What if you don’t have a bunch of steep and rugged descending out your back door? One answer would be ‘the Megatower is not for you’. But, if you prefer having a bike suited to the tracks that are your favourite to ride, even if you don’t get to ride them all the time, then the Megatower will only occasionally be a hindrance on tamer local tracks. On not-very-steep descents, you’ll need to pay attention to weight the front end or run it in the long chainstay setting to add some weight to the front. The main point is, you might expect such a long bike with 160mm of travel to be a hindrance on lots of ‘normal’ tracks, but I didn’t come to that conclusion during the mellower parts of the riding I did during the launch. That’s not to say it’s the best bike for less rugged, less fast, less steep tracks, just that personally I would happily pay the small price for the big benefits when things get real.
If you’re gonna race enduro on the Megatower, you’re gonna need to ride it to the top. Luckily, the Megatower climbs extremely well, with no caveats like “for such a big bike”. I am pretty familiar with the behavior of the new Bronson uphill and the Megatower is very similar, but it is easier to keep the front end down up steeper climbs. Like the Bronson, the suspension produces no pedal induced squat but there is still enough give in the back end to allow it to move over rooty or rough tracks. It’s not the most forgiving on rooty stally ups but, it is very good. I know this because I slogged my unfit self up the climb to Nydia saddle behind semi-retired EWS pro Jamie ‘I’m so unfit right now’ Nicol. I was breathing hard and concentrating hard on getting up and over messes of roots for a good twenty minutes or more but not once did I look at the bike and think “wtf are you doing to me?!”, which is something I have done on lesser-climbing bikes. The steep seat angle meant I could keep my weight from falling off the back of the bike without blowing my arms to bits to stay over the front. I didn’t try the longer chainstay setting, but I can only assume it would be even better. It’s worth nothing that despite a pretty low BB, considering there is 160mm of travel to sag into, I didn’t smack my big flat pedals into things – no doubt partly due to the supportive suspension rate (and the 170mm cranks fitted).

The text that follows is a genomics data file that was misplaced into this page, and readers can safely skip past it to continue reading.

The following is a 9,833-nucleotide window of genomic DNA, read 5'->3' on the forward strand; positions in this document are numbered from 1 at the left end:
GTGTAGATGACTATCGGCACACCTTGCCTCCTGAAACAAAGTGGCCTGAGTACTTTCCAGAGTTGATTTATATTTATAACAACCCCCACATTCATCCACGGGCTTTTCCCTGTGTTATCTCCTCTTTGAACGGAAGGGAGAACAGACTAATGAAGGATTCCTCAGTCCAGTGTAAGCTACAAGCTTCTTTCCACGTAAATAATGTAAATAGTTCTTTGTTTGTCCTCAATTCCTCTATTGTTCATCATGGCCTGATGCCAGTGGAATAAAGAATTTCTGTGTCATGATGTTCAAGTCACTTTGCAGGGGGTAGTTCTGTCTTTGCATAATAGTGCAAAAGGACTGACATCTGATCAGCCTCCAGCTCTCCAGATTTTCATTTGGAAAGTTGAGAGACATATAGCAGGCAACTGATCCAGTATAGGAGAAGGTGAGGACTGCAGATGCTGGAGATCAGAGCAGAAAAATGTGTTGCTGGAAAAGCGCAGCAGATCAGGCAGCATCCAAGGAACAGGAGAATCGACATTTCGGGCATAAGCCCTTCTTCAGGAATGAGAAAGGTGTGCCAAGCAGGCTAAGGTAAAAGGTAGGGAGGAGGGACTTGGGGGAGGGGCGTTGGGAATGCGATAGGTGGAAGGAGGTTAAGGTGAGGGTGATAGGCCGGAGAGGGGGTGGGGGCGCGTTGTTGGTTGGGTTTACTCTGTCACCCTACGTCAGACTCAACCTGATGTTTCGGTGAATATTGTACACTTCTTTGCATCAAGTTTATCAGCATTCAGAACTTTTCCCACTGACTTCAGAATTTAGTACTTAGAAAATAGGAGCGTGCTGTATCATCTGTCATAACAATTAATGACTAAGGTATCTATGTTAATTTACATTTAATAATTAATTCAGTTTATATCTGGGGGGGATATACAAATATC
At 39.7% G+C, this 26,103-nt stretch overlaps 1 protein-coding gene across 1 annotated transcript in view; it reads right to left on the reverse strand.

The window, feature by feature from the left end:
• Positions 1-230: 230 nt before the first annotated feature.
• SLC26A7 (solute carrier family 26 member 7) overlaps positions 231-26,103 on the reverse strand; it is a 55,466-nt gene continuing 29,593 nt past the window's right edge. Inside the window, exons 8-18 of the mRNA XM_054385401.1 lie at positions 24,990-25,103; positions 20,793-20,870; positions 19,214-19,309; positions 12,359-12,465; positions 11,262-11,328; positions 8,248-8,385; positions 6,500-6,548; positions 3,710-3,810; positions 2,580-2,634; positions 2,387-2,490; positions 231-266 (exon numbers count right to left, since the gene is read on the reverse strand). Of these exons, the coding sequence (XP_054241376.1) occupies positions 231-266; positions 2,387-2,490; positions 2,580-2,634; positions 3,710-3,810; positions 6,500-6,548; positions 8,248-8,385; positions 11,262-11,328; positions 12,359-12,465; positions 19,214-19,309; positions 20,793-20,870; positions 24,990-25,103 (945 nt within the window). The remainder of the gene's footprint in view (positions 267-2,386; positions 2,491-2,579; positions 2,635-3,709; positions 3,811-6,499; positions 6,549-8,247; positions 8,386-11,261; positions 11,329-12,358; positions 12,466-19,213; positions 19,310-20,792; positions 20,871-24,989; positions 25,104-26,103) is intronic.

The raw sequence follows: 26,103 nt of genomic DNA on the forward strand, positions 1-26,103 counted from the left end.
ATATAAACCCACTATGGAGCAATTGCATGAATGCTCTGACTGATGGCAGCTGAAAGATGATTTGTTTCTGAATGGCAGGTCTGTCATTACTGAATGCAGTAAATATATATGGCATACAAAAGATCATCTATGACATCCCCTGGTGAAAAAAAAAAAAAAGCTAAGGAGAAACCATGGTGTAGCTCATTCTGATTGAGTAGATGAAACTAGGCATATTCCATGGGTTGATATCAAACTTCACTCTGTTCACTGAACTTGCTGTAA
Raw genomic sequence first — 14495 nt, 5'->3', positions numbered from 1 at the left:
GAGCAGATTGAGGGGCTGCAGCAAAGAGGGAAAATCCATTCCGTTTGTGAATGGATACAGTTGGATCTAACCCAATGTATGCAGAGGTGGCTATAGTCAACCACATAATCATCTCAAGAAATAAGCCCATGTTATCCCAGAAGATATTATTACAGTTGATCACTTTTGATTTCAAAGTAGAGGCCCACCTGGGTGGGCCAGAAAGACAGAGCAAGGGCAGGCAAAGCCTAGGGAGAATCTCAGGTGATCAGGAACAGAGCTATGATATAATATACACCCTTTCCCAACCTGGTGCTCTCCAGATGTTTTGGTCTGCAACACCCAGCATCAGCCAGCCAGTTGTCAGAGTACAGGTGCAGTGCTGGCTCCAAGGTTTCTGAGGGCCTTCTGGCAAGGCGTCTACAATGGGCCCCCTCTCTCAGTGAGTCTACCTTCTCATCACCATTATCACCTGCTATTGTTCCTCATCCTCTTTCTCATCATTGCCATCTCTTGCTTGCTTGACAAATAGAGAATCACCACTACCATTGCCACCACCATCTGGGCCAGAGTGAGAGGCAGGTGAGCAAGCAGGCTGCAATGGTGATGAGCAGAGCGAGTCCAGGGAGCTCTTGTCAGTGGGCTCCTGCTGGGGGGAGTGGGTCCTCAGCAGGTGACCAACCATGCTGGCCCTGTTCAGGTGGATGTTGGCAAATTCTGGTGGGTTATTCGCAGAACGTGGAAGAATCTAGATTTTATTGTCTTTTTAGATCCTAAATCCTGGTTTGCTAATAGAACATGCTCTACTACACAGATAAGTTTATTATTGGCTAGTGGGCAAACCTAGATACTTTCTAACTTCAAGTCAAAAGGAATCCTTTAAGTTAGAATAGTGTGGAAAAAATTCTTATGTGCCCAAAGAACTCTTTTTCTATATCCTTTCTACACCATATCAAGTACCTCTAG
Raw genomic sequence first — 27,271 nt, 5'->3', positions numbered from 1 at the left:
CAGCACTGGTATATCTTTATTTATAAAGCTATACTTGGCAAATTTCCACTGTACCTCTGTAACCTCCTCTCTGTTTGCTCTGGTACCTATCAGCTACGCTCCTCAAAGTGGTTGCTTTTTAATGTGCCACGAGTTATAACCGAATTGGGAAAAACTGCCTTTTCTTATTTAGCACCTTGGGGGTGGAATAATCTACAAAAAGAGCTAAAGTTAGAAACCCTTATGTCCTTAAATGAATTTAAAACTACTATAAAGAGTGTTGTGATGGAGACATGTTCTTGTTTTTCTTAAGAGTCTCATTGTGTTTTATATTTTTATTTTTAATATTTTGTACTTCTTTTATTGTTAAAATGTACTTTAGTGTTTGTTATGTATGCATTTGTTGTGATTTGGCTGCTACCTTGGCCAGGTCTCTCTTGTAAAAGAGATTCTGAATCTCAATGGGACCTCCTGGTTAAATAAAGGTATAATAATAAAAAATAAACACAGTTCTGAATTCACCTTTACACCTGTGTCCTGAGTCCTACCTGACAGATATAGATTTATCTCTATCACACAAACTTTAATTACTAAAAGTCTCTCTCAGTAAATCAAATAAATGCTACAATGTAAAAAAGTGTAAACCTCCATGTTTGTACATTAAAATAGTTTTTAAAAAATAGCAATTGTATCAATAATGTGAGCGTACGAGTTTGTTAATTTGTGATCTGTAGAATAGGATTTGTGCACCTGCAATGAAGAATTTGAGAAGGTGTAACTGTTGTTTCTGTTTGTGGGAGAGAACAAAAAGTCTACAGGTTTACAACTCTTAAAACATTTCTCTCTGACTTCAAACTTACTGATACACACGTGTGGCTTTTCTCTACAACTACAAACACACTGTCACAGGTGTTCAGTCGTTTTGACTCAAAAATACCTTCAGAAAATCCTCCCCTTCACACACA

Four days isn’t enough to get to know a bike inside out, but the Megatower shares a lot of DNA with a number of existing Santa Cruz models, including the Bronson. So, I can say with confidence that the stiff and strong frame is likely to survive some serious use. The bearings will survive repeated wet weather and the cables won’t develop rattles inside the frame (though there is a lifetime frame warranty and suspension bearing warranty if the unexpected happens). The Megatower’s ride is incredibly capable, without often feeling like ‘too much bike’. Except where bermed corners are really tight that is, in which case you had better make sure your technique is dialed. I’d also want more time to figure out the air shock set up. In terms of price, you can expect a model fitted out like the one I rode to cost in the order of $12,000, but of course more budget friendly builds and frame/shock only options are available too. It’s available in blacked out black or green, the latter of which is really quite something. Overall, the Megatower is the long travel, hyper-capable and dependable, rugged-track slaying 29er that many riders have been waiting for.
Words: Carl Patton
Photography: Gary Perkin & Sven Martin